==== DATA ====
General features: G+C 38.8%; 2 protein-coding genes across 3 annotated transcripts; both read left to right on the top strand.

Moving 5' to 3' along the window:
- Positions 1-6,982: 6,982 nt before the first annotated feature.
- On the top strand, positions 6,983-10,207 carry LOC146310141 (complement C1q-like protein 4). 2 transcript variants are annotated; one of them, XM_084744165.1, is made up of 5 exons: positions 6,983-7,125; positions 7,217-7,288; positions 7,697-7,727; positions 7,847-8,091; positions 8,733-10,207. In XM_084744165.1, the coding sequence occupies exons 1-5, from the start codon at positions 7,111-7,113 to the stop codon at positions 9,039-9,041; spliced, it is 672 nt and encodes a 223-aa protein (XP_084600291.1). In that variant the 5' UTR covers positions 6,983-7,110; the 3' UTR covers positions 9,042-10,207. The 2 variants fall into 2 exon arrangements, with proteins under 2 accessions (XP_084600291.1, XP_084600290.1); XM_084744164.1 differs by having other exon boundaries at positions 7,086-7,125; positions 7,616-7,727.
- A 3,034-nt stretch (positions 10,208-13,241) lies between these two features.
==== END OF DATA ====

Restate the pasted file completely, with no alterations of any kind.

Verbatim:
General features: G+C 38.8%; 2 protein-coding genes across 3 annotated transcripts; both read left to right on the top strand.

Moving 5' to 3' along the window:
- Positions 1-6,982: 6,982 nt before the first annotated feature.
- On the top strand, positions 6,983-10,207 carry LOC146310141 (complement C1q-like protein 4). 2 transcript variants are annotated; one of them, XM_084744165.1, is made up of 5 exons: positions 6,983-7,125; positions 7,217-7,288; positions 7,697-7,727; positions 7,847-8,091; positions 8,733-10,207. In XM_084744165.1, the coding sequence occupies exons 1-5, from the start codon at positions 7,111-7,113 to the stop codon at positions 9,039-9,041; spliced, it is 672 nt and encodes a 223-aa protein (XP_084600291.1). In that variant the 5' UTR covers positions 6,983-7,110; the 3' UTR covers positions 9,042-10,207. The 2 variants fall into 2 exon arrangements, with proteins under 2 accessions (XP_084600291.1, XP_084600290.1); XM_084744164.1 differs by having other exon boundaries at positions 7,086-7,125; positions 7,616-7,727.
- A 3,034-nt stretch (positions 10,208-13,241) lies between these two features.